Did You Know There’s a Delicious Blend of AI, Automation and Chocolate at Siemens?

In a Siemens development lab reminiscent of Roald Dahl’s whimsical world, AI transforms chocolate production, blending tradition with futuristic precision.

In the heart of a chocolate factory, where the aroma of cocoa fills the air, a technological revolution is taking place, thanks to artificial intelligence (AI). This isn’t a scene from a futuristic Roald Dahl novel but a real-world application demonstrated by Siemens Digital Industries. Their setup, featuring conveyor belts and chocolate bars, might seem typical at first glance. However, the process behind it is anything but ordinary, showcasing how AI can bring efficiency and precision to even the most delightful of industries.

At Siemens, the Intelligent Infeed Demonstrator machine stands out as a prime example of innovative thinking. It faces a seemingly straightforward task: arranging randomly placed chocolate bars into neatly spaced slots on a conveyor belt. Yet, achieving this consistency is far from simple. Martin Bischoff, a specialist in Virtual Mechatronics at Siemens, highlights the complexity of this challenge. The solution? A smart application of reinforcement learning, an AI technique inspired by how humans learn from trial and error.

Michel Tokic, another expert in the field, further explains that reinforcement learning allows the AI to start from scratch, making guesses and learning from feedback until it masters the task. This method mimics the natural learning process, such as a child learning to walk, gradually improving through perseverance and adaptation.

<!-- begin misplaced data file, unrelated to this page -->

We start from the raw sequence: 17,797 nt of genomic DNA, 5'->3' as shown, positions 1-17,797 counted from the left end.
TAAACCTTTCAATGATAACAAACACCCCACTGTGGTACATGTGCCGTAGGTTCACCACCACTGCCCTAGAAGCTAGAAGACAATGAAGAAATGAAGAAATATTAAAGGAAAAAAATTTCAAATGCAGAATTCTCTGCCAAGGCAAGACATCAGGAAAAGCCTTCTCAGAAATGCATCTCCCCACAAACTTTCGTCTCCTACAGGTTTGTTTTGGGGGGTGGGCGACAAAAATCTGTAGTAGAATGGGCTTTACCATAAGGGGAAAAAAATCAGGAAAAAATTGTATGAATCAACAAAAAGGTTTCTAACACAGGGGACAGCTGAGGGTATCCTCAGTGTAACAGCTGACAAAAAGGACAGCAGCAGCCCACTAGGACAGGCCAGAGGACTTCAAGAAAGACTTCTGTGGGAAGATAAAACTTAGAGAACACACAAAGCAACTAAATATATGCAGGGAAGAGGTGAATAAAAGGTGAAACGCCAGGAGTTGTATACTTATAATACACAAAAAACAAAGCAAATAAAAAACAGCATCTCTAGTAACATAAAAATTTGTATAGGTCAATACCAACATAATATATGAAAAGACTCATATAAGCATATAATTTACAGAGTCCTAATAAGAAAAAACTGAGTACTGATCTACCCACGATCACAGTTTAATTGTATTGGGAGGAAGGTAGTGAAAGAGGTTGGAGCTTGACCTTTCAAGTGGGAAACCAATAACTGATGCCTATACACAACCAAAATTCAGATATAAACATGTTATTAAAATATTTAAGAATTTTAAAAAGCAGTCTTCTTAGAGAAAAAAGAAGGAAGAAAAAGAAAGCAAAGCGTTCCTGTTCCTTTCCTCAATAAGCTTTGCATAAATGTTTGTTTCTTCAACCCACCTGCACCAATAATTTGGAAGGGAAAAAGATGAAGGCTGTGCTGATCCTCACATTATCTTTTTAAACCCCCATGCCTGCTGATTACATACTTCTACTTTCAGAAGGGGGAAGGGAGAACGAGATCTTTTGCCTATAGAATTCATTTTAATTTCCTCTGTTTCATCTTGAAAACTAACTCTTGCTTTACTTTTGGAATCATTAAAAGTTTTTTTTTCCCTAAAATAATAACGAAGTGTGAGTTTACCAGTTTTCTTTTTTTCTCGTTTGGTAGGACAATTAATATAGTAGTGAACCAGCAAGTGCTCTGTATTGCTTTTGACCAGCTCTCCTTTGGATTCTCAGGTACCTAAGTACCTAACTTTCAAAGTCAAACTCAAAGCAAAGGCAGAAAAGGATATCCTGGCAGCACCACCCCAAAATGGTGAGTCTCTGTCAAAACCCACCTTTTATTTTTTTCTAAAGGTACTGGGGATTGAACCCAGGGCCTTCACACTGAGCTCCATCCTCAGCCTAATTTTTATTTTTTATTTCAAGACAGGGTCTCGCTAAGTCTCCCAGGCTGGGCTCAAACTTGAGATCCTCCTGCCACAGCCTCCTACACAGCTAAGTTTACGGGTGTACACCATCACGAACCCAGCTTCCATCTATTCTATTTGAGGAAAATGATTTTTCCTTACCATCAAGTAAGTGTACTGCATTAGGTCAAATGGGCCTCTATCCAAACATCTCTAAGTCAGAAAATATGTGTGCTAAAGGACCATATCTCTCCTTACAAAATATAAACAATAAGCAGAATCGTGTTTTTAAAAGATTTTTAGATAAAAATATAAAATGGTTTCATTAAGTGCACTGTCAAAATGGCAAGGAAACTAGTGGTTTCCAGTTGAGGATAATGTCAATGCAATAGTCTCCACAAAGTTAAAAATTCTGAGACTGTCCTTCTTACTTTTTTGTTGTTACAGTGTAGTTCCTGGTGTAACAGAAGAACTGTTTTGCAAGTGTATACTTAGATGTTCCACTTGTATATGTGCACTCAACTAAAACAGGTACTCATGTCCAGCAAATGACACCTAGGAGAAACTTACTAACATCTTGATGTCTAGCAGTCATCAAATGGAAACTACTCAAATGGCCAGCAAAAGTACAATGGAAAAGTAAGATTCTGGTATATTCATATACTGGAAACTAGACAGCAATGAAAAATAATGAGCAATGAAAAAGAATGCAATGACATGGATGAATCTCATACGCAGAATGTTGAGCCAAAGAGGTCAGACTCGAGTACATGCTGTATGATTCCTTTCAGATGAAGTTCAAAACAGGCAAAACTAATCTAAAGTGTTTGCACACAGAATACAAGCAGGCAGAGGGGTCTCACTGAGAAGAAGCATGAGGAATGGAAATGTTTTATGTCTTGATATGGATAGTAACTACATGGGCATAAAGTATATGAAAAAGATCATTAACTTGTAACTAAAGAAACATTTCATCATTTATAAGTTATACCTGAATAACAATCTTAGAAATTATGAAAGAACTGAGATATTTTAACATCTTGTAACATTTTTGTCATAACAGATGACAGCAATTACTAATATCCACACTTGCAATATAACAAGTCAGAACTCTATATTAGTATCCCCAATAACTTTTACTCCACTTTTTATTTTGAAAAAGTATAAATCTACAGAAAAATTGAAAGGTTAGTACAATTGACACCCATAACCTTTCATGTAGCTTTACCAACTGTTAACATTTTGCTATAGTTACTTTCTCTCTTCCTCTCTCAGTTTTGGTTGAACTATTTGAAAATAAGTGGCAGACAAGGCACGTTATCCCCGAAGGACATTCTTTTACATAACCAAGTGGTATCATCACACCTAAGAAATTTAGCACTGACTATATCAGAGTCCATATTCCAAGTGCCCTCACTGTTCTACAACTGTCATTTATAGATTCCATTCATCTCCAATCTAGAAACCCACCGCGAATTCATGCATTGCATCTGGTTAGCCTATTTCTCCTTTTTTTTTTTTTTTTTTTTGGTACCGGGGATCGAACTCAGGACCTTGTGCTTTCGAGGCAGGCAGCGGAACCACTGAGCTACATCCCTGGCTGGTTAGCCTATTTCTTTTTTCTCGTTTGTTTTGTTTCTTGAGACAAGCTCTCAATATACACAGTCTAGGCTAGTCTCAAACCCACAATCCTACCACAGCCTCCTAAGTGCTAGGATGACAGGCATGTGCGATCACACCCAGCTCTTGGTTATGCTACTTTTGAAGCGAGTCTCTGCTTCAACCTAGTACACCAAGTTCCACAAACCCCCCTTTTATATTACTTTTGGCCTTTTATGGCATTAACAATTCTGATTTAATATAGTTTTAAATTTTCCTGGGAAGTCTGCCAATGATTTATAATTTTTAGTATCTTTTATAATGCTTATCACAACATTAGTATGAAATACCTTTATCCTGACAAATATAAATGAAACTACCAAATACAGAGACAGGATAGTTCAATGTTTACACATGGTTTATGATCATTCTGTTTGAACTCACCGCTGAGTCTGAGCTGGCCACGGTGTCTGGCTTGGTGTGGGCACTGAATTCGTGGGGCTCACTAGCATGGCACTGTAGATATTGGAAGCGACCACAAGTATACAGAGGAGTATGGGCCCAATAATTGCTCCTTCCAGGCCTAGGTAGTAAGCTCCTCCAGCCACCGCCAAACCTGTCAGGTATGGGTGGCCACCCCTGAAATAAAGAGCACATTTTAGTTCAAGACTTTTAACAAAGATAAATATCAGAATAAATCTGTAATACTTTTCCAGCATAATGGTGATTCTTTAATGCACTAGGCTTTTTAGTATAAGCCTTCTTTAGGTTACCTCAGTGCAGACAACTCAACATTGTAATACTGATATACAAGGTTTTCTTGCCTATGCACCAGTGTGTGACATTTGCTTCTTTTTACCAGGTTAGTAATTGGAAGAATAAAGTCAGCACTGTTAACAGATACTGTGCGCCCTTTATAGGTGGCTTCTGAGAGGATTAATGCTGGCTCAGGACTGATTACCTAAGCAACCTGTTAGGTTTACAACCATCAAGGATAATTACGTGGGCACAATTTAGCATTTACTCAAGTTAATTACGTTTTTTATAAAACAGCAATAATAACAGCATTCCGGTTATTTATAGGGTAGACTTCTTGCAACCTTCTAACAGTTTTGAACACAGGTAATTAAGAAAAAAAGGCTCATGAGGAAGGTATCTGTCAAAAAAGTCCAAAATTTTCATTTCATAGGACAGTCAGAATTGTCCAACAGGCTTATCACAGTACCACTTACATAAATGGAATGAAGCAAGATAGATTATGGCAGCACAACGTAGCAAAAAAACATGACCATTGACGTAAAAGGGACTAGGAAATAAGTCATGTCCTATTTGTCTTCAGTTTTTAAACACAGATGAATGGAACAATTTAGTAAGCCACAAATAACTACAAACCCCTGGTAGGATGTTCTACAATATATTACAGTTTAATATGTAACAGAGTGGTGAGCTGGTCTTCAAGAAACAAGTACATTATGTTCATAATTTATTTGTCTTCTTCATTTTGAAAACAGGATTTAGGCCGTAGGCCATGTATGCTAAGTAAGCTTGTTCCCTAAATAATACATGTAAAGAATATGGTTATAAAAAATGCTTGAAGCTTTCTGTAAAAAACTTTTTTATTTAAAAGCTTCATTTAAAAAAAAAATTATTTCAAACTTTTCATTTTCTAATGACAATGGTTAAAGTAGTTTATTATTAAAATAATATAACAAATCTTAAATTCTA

What’s truly innovative about Siemens’ approach is how they train their AI. Before letting the AI take control in the real world, it undergoes rigorous training in a virtual environment, a digital twin of the actual setup.

After about 72 hours of training with the digital twin (on a standard computer; about 24 hours on computer clusters in the cloud), the AI is ready to control the real machine. That’s definitely much faster than humans developing these control algorithms

Martin Bischoff, Siemens

This strategy ensures that any mistakes made during the learning phase don’t have costly consequences. Remarkably, the AI can be ready to manage the real machinery in as little as 24 hours of training on powerful cloud computers, a testament to its efficiency and the power of modern technology.

Siemens pathway

The success of this project is not just about getting chocolate bars to line up correctly. It represents a significant leap forward in manufacturing technology. By employing AI in such practical, everyday tasks, Siemens has demonstrated that machines can learn and adapt to complex scenarios, potentially transforming entire industries.

Beyond the technical marvel, the AI Motion Framework developed from this project signifies a broader shift. It allows machines to handle tasks that have not been explicitly programmed for them, offering flexibility and efficiency previously unattainable. Thomas Menzel from Siemens sees this as just the beginning, with the potential to revolutionize how production machines are used and controlled.

In essence, the collaboration between AI and chocolate production at Siemens is more than a novelty; it’s a glimpse into a real-world example of where automation and AI can improve production. It promises a world where the efficiency of AI can be applied to even the most nuanced tasks, making scientific industries more adaptable, efficient, and, in this case, a little sweeter.

Staff Writer

Our in-house science writing team has prepared this content specifically for Lab Horizons

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